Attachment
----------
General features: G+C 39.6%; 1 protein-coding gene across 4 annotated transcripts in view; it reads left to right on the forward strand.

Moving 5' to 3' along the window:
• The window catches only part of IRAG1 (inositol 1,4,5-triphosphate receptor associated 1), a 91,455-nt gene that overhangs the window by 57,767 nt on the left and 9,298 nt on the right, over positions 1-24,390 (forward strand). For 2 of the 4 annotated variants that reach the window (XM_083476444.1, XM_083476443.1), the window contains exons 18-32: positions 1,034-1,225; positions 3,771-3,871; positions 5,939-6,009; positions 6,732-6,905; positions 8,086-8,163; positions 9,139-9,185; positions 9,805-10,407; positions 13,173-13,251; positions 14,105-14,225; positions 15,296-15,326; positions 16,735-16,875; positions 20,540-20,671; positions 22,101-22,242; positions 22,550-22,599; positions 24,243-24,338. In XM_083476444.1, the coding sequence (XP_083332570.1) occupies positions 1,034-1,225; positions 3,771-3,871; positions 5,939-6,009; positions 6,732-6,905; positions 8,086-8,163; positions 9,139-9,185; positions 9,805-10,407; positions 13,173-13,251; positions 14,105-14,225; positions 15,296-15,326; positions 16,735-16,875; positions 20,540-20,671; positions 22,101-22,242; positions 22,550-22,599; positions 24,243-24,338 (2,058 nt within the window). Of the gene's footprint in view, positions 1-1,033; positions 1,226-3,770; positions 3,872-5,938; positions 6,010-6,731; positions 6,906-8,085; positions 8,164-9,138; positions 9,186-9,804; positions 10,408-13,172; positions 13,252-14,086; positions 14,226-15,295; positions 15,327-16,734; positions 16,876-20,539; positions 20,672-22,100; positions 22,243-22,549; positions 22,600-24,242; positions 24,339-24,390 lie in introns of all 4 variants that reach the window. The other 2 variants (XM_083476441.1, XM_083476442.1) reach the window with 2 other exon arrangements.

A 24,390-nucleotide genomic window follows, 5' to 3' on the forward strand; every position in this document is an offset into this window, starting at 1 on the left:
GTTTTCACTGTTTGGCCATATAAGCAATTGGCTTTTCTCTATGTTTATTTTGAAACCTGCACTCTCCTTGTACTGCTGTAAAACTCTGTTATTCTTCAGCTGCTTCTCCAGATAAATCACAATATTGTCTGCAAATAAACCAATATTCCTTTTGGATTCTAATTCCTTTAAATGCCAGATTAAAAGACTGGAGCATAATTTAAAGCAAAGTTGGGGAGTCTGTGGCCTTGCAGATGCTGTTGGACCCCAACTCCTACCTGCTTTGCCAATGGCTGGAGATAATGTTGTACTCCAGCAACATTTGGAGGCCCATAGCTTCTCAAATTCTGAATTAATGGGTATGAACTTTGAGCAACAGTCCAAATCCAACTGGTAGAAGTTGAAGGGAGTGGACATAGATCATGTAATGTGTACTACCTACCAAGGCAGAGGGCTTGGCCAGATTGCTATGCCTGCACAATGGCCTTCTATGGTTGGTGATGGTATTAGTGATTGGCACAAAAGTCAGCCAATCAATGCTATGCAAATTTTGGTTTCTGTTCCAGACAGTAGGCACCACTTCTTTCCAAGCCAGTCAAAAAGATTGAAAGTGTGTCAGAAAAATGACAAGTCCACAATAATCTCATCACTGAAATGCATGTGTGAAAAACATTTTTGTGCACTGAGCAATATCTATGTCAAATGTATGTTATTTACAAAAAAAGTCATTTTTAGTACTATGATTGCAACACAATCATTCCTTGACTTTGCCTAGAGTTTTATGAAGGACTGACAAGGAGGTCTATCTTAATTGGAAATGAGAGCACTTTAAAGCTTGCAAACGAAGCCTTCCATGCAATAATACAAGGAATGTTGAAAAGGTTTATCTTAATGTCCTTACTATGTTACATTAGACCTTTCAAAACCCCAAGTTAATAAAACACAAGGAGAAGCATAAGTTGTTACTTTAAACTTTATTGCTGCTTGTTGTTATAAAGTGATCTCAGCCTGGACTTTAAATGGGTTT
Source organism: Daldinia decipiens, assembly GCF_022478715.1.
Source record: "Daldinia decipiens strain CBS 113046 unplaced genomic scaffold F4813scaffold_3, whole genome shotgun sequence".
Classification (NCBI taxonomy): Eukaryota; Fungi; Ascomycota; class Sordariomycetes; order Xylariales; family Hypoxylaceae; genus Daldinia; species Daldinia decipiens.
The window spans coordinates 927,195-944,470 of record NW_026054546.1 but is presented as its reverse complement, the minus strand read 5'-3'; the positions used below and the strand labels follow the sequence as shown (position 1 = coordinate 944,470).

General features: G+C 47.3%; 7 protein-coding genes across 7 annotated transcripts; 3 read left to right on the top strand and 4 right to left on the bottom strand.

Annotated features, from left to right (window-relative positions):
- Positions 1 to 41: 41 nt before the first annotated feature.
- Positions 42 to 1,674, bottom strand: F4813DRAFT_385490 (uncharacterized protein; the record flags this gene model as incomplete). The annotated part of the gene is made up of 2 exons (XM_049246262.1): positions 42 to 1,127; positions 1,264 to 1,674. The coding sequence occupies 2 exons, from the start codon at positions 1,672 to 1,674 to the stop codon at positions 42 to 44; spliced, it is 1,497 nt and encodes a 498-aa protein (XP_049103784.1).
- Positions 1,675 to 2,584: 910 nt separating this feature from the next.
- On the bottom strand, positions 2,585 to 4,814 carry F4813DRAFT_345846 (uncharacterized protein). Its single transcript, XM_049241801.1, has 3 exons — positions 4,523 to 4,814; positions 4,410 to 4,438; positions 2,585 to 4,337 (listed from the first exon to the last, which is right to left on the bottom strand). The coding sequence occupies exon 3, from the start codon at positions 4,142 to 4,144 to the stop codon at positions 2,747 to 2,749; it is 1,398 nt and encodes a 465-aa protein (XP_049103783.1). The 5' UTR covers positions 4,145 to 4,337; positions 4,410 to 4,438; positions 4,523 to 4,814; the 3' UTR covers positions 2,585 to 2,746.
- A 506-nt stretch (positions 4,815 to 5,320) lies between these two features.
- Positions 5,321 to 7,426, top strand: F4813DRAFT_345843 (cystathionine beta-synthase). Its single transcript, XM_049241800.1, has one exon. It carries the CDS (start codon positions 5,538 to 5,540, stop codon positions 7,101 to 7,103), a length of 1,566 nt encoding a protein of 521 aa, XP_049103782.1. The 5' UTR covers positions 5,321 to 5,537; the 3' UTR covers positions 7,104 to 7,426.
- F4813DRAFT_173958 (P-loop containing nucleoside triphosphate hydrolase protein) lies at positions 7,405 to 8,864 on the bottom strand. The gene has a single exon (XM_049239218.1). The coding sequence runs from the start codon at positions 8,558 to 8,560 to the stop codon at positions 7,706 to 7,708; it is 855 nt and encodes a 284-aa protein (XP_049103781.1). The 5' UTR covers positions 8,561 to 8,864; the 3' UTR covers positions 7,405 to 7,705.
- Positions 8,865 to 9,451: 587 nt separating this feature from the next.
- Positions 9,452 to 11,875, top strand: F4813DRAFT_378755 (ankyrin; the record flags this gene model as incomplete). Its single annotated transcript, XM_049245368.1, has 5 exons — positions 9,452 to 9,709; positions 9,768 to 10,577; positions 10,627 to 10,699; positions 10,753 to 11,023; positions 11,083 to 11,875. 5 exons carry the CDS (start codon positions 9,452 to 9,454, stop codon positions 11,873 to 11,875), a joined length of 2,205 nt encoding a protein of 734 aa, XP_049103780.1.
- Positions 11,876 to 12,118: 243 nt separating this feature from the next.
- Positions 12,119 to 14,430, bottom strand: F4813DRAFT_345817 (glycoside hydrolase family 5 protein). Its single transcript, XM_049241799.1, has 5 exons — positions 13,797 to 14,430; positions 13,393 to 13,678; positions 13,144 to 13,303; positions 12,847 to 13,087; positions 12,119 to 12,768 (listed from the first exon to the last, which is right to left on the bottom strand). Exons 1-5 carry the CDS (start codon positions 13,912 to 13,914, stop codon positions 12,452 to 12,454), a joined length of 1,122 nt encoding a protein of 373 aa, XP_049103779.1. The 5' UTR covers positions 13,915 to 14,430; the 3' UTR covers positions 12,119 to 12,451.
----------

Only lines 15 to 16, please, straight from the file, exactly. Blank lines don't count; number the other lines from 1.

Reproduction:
- On the bottom strand, positions 2,585 to 4,814 carry F4813DRAFT_345846 (uncharacterized protein). Its single transcript, XM_049241801.1, has 3 exons — positions 4,523 to 4,814; positions 4,410 to 4,438; positions 2,585 to 4,337 (listed from the first exon to the last, which is right to left on the bottom strand). The coding sequence occupies exon 3, from the start codon at positions 4,142 to 4,144 to the stop codon at positions 2,747 to 2,749; it is 1,398 nt and encodes a 465-aa protein (XP_049103783.1). The 5' UTR covers positions 4,145 to 4,337; positions 4,410 to 4,438; positions 4,523 to 4,814; the 3' UTR covers positions 2,585 to 2,746.
- A 506-nt stretch (positions 4,815 to 5,320) lies between these two features.